I’ve always had two different book piles going on at once. When I was in school, there were the books (or plays, or poems, or short stories) that I had to read for my various classes, plus what I was reading for fun or for myself. When I got out of college and didn’t have anyone telling me what to do, I had short time where I read whatever I wanted to, but I quickly started feeling guilt about not reading the things that I alleged I wanted to—like LOTR, or Walden, or Lolita—but were a little too difficult to be “leisure” reading. So I just continued reading whatever I damn well pleased at home, before bed or work, and started reading the books I felt were “important” during my in-between reading time—like on my break at work, or in the doctors waiting room. It’s been a good system, but sometimes I just get confused. There’s too much going on in each book, and if I have a day where I don’t go anywhere and just let myself read something ridiculous (I’m looking at you, Circle of Magic series), I end up having to reread chapter upon chapter of whatever I’m “seriously” reading. It makes for very slow going, and it’s also a bit embarrassing to be having a discussion about Dickens and start talking about something Nicholas Sparks actually wrote. And by a bit, I mean massively.
Monthly Archives: November 2011
Cuchulain’s Fight with the Sea
A man came slowly from the setting sun,
To Emer, raddling raiment in her dun,
And said, ‘I am that swinehard whom you bid
Go watch the road between the wood and tide,
But now I have no need to watch it more.’
Then Emer cast the web upon the floor,
And raising arms all raddled with the dye,
Parted her lips with a loud sudden cry.
That swinehard stared upon her face and said,
‘No man alive, no man among the dead,
Has won the hold his cars of battle bring.’
‘But if your master comes home triumphing
Why must you belnch and shake from foot to crown?’
Thereon he shook the more and cast him down
Upon the web-heaped floor, and cried his word:
‘With him is one sweet-throated like a bird.’
‘You dare me to my face,’ and thereupon
She smote with raddled fish, and where her son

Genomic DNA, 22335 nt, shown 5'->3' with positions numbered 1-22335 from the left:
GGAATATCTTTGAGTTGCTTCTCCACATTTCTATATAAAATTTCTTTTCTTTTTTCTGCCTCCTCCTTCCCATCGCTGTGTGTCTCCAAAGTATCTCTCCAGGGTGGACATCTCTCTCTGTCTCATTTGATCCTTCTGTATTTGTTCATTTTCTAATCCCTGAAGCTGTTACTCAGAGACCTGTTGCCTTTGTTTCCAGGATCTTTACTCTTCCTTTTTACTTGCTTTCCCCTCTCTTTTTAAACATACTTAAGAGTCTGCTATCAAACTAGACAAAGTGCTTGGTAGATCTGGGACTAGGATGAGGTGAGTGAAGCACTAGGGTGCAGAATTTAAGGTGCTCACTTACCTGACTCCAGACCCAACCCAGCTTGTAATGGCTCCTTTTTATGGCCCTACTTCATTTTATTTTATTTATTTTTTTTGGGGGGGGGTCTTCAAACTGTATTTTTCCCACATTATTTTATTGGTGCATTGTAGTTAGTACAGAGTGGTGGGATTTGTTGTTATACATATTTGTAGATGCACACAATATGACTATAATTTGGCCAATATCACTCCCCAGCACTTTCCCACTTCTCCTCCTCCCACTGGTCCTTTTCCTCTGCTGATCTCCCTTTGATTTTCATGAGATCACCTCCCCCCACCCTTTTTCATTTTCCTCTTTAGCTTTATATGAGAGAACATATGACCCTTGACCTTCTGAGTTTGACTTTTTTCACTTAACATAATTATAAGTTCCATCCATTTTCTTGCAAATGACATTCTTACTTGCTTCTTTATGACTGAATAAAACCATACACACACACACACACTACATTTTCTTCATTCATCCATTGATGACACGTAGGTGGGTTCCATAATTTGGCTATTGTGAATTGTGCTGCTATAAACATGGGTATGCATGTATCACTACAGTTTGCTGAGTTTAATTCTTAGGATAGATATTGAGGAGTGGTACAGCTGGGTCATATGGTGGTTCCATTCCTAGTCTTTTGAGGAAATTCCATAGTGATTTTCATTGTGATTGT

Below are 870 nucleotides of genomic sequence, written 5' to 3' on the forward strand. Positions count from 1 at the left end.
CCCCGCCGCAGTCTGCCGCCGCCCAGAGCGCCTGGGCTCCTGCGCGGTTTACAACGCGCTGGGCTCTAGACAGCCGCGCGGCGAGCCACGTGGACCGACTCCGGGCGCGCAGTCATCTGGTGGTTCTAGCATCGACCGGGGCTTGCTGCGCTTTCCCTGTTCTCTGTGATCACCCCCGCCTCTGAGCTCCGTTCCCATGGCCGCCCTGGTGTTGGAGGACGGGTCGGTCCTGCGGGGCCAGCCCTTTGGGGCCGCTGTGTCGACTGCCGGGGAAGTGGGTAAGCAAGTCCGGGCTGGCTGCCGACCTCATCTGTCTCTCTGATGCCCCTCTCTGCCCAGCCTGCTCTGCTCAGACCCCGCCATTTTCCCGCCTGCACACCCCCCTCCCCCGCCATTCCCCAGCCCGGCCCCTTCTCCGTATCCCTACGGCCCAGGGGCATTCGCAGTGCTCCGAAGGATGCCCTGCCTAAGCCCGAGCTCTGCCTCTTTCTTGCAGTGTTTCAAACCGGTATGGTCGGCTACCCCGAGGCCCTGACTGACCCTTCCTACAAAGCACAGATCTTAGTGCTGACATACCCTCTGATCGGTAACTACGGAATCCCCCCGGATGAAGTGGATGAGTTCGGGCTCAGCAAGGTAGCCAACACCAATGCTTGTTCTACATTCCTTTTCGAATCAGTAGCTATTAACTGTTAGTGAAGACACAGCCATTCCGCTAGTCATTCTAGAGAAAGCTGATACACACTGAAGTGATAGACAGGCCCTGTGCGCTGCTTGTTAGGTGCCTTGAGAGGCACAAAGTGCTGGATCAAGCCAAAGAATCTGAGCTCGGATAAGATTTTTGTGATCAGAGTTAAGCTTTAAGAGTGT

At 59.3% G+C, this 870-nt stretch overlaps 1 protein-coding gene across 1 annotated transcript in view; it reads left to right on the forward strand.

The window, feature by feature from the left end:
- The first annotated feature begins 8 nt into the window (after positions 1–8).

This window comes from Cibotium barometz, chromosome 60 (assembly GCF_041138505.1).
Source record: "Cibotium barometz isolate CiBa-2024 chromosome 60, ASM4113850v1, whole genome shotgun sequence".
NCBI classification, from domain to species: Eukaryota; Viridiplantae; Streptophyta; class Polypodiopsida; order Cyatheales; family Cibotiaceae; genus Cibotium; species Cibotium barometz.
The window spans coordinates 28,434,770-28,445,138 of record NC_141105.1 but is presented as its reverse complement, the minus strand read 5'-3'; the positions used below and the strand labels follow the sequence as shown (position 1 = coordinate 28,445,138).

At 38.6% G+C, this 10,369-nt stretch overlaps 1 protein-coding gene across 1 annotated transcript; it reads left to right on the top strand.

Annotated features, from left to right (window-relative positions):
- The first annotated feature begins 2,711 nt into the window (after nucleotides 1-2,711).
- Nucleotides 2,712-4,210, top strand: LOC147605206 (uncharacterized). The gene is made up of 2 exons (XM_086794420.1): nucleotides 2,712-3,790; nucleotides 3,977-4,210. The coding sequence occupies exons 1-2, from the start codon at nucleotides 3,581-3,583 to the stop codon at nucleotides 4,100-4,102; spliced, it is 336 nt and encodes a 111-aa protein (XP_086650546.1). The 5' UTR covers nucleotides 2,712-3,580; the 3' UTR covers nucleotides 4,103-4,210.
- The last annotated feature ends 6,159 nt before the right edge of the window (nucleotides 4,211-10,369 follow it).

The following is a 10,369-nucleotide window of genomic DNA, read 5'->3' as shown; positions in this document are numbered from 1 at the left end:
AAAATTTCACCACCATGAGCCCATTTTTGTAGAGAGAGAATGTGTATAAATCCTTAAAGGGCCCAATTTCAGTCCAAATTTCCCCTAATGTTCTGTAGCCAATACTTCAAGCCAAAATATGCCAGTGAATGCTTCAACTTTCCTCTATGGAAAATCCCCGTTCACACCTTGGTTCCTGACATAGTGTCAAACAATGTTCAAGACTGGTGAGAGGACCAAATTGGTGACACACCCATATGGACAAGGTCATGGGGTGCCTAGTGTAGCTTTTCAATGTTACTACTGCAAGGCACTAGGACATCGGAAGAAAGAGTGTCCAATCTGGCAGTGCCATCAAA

Herded the cattle came with stumbling feet,
And cried with angry voice, ‘It is not meet
To idle life away, a common herd.’
‘I have long waited, mother, for that word:
But wherefore now?”
‘There is a man to die;
You have the heaviest arm under the sky.’
‘Whether under its daylight or its stars
My father stands amid his battle-cars.’”
“But you have grown to be the taller man.’
‘Yet somewhere under starlight or the sun
My father stands.’
‘Aged, worn out with wars
On foot, on horseback or in battle-cars.’
‘I only ask what way my journey lies,
For He who made you bitter made you wise.’
‘The Red Branch camp in a great company
Between wood’s rim and the horses of the sea.
Go there, and light a camp-fire at wood’s rim;
But tell your name and lineage to him
Whose blade compels, and wait till they have found
Some feasting man that the same oath has bound.’
Among those feasting men Cuchulain dwelt,
And his young sweetheart close beside him knelt,
Stared on the mournful wonder of his eyes,
Even as Spring upon the ancient skies,
And pondered on the glory of his days;
And all around the harp-string told his praise,
And Conchubar, the Red Branch king of kings,
With his own fingers touched the brazen strings.
At last Cuchulain spake, ‘Some man has made
His evening fire amid the leafy shade.
I have often heard him singing to and fro,
I have often heard the sweet sound of his bow.
Seek out what man he is.’
One went and came.
‘He bade me let all know he gives his name
At the sword-point, and waits till we have found
Some feasting man that the same oath has bound.’
Chuchulain cried, ‘I am the only man
Of all this host so bound from childhood on.’
After short fighting in the leafy shade,
He spake to the young man, ‘Is there no maid
Who loves you, no white arms to wrap you round,
Or do you long for the dim sleepy ground,